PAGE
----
16. Bob Cunningham (Bath): Terribly unlucky in that he was number two Number Two to Colin Deans – who never got injured. Back then, the man you shadowed had to get injured before you got on, so, while Bob was a regular in the Scotland squad, like the even more unlucky Terry Dunlop of Ulster (who covered Ken Kennedy for over 40 internationals), he never got on.
17. James Scobie (Stirling County): ‘Muff” – apparently only his mother ever called him James – was a stalwart over several seasons when County first began to make an impact on Scottish Rugby. This saw him win District and ‘B’ honours, but, never the final accolade of a full cap. Props are often the characters of any rugby XV and ‘Muff” definitely came into that category. As good fun off the park as he was a fierce competitor on it.
18. Struan McCallum (Jordanhill): The Jordanhill front-row of the late 1960s and early 1970s – Ian McLauchlan, Ronnie Boid and Struan McCallum was the Scottish equivalent of the fabled Welsh Pontypool front-row. Those of us who appreciate the dark arts of scrummaging would have paid good money to see them at their best lock horns. McCallum was a very awkward man to scrum against, while Bill Dickinson had, naturally, made him highly-proficient in his job as a tight-head. However, during his career, there was a chap named Sandy Carmichael playing just along the road at West of Scotland, so, alas, few games for Glasgow, far less a cap for McCallum.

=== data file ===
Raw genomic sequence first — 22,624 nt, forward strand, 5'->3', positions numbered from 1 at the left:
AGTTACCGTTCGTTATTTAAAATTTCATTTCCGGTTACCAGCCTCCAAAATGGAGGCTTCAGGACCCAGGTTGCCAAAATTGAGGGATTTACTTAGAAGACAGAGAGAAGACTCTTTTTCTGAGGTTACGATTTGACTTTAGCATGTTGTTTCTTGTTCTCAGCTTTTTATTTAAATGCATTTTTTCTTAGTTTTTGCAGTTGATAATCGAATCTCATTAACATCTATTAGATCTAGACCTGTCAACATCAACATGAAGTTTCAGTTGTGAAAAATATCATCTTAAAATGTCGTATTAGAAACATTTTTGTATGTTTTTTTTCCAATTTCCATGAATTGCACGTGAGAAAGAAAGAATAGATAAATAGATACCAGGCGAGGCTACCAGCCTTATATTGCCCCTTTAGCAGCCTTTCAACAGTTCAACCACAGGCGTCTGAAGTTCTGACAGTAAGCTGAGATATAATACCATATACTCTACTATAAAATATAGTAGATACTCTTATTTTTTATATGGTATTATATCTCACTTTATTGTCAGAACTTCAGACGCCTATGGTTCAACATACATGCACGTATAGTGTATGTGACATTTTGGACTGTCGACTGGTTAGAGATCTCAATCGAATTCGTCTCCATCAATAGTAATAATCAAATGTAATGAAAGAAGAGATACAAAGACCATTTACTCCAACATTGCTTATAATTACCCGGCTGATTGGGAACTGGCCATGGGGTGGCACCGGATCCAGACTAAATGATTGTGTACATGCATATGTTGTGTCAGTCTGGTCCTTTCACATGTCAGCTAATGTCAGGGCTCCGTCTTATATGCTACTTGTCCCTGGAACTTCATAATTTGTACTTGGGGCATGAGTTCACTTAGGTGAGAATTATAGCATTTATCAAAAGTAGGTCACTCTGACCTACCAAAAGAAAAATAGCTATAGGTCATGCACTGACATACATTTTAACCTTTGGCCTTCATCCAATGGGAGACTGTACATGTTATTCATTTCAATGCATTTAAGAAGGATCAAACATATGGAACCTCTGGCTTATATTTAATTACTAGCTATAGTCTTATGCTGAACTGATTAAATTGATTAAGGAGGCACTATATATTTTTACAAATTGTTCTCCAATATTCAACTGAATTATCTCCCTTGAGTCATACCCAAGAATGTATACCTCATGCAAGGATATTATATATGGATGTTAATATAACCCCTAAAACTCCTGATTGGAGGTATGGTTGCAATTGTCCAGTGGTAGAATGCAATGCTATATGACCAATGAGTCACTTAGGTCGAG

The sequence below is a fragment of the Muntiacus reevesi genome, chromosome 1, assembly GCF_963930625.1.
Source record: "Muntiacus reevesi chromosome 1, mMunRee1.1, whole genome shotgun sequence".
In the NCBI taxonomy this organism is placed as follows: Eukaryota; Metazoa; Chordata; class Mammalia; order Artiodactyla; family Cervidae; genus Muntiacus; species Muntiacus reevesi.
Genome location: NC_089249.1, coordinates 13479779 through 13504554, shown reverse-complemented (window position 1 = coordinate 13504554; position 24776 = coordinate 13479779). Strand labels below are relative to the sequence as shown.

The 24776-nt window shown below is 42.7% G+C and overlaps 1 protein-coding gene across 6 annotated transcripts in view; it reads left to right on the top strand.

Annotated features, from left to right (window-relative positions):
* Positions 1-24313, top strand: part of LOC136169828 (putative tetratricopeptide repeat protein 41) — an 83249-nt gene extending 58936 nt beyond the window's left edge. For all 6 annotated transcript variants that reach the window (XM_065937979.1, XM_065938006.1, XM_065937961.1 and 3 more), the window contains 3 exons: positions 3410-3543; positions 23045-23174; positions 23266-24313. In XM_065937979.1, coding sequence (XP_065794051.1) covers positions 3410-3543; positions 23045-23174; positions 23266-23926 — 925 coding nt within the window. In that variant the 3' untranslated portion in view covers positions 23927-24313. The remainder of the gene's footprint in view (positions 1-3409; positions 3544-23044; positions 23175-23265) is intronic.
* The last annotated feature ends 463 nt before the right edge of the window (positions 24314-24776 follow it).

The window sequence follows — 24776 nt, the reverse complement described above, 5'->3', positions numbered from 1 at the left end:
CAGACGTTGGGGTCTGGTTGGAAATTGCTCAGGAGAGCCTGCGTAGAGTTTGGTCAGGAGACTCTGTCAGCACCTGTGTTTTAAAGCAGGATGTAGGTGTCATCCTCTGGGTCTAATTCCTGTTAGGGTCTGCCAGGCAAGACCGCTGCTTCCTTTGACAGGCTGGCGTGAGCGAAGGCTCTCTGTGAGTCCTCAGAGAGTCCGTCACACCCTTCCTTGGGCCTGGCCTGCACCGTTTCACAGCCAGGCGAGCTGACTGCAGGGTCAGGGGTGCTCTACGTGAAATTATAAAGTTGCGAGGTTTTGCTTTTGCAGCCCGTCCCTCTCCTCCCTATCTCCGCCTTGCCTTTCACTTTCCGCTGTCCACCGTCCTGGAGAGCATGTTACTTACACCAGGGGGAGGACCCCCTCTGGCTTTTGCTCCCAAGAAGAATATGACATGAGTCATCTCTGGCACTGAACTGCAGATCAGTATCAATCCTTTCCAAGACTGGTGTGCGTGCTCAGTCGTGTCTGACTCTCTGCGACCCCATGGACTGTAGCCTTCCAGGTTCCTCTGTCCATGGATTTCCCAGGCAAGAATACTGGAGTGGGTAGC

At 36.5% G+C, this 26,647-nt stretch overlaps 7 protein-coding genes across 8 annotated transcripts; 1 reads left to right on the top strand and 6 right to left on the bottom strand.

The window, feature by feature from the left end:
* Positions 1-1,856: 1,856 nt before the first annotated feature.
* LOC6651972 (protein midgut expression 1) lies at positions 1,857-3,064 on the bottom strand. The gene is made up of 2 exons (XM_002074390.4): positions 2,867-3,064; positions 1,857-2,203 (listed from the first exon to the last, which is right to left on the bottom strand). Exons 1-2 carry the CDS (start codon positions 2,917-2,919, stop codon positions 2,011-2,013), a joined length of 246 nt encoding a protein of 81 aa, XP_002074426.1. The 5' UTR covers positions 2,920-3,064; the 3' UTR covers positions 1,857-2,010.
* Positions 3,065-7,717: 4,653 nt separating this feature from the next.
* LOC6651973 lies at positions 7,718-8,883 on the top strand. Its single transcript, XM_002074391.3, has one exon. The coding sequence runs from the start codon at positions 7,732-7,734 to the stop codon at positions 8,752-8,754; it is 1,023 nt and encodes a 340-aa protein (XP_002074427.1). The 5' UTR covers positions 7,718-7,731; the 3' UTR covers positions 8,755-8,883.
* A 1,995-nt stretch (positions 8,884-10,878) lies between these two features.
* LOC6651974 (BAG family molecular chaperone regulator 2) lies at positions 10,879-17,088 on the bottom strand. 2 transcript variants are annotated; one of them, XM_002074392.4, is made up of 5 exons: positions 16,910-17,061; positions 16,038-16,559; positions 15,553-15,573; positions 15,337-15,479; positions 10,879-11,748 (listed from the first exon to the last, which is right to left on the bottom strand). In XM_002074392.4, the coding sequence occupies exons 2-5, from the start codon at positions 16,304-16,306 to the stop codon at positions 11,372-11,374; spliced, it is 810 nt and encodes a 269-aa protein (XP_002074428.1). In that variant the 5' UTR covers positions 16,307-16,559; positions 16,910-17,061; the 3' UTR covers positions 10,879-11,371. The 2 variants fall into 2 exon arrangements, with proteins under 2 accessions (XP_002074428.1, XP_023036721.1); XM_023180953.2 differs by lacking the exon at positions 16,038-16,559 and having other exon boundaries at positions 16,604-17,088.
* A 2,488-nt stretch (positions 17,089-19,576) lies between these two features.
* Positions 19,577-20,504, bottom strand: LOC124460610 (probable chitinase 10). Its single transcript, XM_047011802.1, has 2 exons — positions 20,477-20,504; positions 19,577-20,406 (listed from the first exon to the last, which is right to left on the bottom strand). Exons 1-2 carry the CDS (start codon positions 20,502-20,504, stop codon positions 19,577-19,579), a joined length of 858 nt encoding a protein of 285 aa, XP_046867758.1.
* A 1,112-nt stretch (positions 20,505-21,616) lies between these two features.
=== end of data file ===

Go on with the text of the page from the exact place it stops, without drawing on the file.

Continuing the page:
19. Wes Wryoslowski (Jordanhill): It didn’t help big Wes that even Bill McLaren had trouble pronouncing his Polish name, and, if you’re not being name-checked, you’re not being noticed. He won a few ‘B’ caps, was a Glasgow regular, but, perhaps because he was seen as maybe a wee bit light, this excellent line-out operator, and good man about the park, never got a cap.